Connected Campus — The Future is Your Student

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Core assumptions of traditional higher ed practice are often misaligned with new realities of opportunity and need. Peter Coffee of salesforce.com shares observations on connection with the future of human collaboration, knowledge acceleration, business globalization and next-gen education to build strong lifelong relationships with your constituents.

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Connected Campus — The Future is Your Student

  1. 1. Connected Campus: The Future is Your Student
  2. 2. Peter Coffee VP for Strategic Research salesforce.com @petercoffee
  3. 3. What Higher Ed Means to Me • This isn’t just business. It’s personal. • My parents - Both were Alumni Medal recipients from Columbia University - My mother edited the Alumnae magazine at Barnard College • My wife and myself - Volunteer science educators in both elementary and high schools - My wife: MIT Visiting Committee for Aerospace Engineering - Myself: Lecturer at MIT, Harvard, Stanford, Pepperdine, Chapman, UCLA • The next generations - Three sons in their 20s (MIT & UC San Diego)…versus the world - One 2-year-old granddaughter who’ll need something even better
  4. 4. We’re All Here On a Mission • You’ve heard it before: core assumptions of traditional higher-ed practice are misaligned with new realities of opportunity and need • Let’s ask: what would be better? - Draw on new means of collaboration - Address rapid knowledge acceleration - Reflect reality of business globalization - Weave this into next-gen education •  It’s about strong, lifelong relationships with your constituents - Beyond the 4-year degree…to a continual stream of value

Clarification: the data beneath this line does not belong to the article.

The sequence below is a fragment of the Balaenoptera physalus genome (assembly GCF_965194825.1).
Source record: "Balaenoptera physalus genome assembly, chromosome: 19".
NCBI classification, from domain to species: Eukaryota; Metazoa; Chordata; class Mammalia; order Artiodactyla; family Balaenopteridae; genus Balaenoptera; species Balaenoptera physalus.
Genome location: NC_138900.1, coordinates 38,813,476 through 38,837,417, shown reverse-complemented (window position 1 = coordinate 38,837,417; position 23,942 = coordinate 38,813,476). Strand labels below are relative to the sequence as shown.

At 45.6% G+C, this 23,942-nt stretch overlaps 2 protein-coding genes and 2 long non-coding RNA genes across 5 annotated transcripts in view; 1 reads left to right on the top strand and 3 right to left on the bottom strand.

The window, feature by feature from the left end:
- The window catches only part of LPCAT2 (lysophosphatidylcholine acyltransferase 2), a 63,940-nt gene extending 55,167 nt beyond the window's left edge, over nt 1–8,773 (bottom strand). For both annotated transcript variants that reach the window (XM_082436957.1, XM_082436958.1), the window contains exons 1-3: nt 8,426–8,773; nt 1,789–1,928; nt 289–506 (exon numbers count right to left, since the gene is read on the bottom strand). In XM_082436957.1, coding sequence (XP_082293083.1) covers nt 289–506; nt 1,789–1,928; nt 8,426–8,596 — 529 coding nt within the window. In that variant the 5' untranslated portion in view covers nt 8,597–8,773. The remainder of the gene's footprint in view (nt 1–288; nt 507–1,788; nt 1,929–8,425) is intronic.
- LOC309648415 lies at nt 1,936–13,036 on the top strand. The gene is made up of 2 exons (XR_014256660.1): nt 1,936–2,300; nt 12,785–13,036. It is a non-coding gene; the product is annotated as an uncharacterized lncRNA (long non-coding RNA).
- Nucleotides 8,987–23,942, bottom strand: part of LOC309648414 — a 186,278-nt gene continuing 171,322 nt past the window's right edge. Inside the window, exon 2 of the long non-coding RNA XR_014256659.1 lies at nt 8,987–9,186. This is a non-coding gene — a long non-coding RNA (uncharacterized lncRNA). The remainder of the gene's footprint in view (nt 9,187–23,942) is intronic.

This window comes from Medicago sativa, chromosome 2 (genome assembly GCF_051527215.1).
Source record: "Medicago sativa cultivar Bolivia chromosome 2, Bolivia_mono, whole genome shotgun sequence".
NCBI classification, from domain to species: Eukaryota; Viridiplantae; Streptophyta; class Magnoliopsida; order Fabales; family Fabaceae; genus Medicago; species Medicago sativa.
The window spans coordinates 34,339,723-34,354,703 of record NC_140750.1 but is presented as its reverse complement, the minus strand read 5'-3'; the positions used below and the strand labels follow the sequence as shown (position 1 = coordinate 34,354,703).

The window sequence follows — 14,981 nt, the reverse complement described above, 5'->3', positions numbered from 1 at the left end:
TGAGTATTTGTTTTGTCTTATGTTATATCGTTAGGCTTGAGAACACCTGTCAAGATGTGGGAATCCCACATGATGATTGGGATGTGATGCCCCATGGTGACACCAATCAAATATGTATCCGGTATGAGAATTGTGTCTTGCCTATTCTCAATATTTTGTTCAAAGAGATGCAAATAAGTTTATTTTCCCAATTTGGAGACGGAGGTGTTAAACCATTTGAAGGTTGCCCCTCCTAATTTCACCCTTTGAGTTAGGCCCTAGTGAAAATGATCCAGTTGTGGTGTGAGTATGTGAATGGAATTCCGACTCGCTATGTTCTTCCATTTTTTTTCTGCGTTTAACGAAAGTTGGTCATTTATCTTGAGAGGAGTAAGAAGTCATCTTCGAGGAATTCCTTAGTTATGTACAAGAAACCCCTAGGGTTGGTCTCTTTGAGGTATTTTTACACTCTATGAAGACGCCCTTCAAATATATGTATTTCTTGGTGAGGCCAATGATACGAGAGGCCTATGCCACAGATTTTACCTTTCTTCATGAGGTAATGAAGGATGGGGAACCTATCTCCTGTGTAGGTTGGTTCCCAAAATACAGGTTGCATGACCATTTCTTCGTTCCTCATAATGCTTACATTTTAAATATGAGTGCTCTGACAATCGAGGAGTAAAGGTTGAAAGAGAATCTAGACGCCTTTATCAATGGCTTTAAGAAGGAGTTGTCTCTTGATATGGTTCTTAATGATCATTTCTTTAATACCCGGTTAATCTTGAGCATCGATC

5. 5. Facts Change “When the facts change, I change my mind. What do you do, sir?” - probably never actually said by John Maynard Keynes Let’s talk about the facts that have changed: - “The amount of knowledge in the world…is doubling every 18 months” - www.futuristspeaker.com/2013/03/the-half-life-of-a-college-education/ - “34 percent [of Americans] say they won’t retire until they are at least 80 years old, up from 25 percent in 2011 and 30 percent in 2012” - wallstcheatsheet.com/stocks/new-retirement-plan-work-longer-or-until-you-die.html - “If you want to know what college is actually like in this country, forget Swarthmore, with 1500 students. Think Houston Community College, with 63,000. Think rolling admissions. Think commuter school. Think older. Think poorer. ” - http://www.theawl.com/2013/02/how-to-save-college
  6. 6. The “Shareconomy” Wants to Share with Higher Ed There are structural changes affecting every marketplace - Ease of discovery: power to find exactly what you need, now - Economy of trust: access to others’ unfiltered reports of experience - Efficiency of payment: plummeting cost of transactions - Accountability for outcome: mechanisms for measurement Higher Education has yet to reflect this shift to a “subscription” model - Go to a campus and take courses before we need (or understand) them - Make choices based on limited and selective data as to what has value - Acquire (and pay for) a degree as if it were a long-lived capital asset - Send money to alma mater for the rest of our lives in voluntary gratitude
  7. 7. What would Higher Ed look like if we’d known… …that people would be connected 24×7?